fact that the unilaterally imposed `overdraft protection' on their checking account holders in connection with their [C]heck [C]ard program (and thus subjecting such persons to improper account charges), at the time these financial services were being advertised, constitutes an unfair business act or practice within the meaning of [the UCL] because [Bank] knew or should have known that the services were represented in a false and deceptive manner and contrary to [Bank's] actual practices....

"32. [Bank's] statutory violations and misrepresentations alleged herein were misleading and had a tendency to deceive the consuming public because they materially misrepresented the terms and conditions of [its][C]heck [C]ard program."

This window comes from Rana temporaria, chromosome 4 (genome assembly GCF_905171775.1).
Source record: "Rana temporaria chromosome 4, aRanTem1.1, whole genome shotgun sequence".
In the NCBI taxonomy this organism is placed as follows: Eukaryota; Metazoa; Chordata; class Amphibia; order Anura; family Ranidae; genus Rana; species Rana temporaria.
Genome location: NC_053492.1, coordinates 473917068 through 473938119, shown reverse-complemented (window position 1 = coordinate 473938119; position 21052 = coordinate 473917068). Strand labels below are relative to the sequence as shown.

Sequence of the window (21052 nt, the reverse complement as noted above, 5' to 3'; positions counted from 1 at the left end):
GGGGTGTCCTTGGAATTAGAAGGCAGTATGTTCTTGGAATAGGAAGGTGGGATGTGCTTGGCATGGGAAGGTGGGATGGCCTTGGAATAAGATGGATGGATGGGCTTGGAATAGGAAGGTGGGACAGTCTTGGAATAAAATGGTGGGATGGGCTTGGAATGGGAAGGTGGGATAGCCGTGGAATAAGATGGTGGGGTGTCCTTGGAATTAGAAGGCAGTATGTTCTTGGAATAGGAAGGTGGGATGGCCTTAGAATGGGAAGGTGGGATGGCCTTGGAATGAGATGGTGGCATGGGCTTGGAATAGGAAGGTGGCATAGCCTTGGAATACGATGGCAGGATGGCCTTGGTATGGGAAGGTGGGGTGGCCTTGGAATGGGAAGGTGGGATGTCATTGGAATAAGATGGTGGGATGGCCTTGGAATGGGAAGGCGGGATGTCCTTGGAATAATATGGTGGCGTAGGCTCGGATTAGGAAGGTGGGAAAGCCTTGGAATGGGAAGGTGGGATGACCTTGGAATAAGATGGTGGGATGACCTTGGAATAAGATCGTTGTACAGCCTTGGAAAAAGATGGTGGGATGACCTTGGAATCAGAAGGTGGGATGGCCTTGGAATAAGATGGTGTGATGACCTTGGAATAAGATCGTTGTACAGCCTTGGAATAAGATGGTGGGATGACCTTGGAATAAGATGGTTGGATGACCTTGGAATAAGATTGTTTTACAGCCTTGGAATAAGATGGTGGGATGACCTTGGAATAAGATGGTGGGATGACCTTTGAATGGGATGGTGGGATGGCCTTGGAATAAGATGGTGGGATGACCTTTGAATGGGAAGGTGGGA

The complaint's third cause of action for violation of the CLRA was based on the factual allegations previously described in the complaint.

The trial court granted Smith's motion for class certification of his action against Bank, defining the class as "`All persons and entities who, while a California resident, have been charged an overdraft fee as a result of using a [Bank] Check Card issued by [Bank]....'"

In June 2004 Bank filed motions for summary adjudication of Smith's UCL and false and misleading advertising claims and for a no-merit determination on Smith's CLRA claim. Bank argued: (1) Smith's claims regarding the inadequacy of its disclosure of its May 2002 policy change were preempted by the National Banking Act (NBA) (12 U.S.C. § 24) and regulations issued by the Office of the Comptroller of the Currency (OCC); (2) Bank's disclosure was adequate as a matter of law; and (3) Smith's false and misleading advertising claim has no merit as a matter of law. In support of its motions, Bank submitted a separate statement of undisputed facts.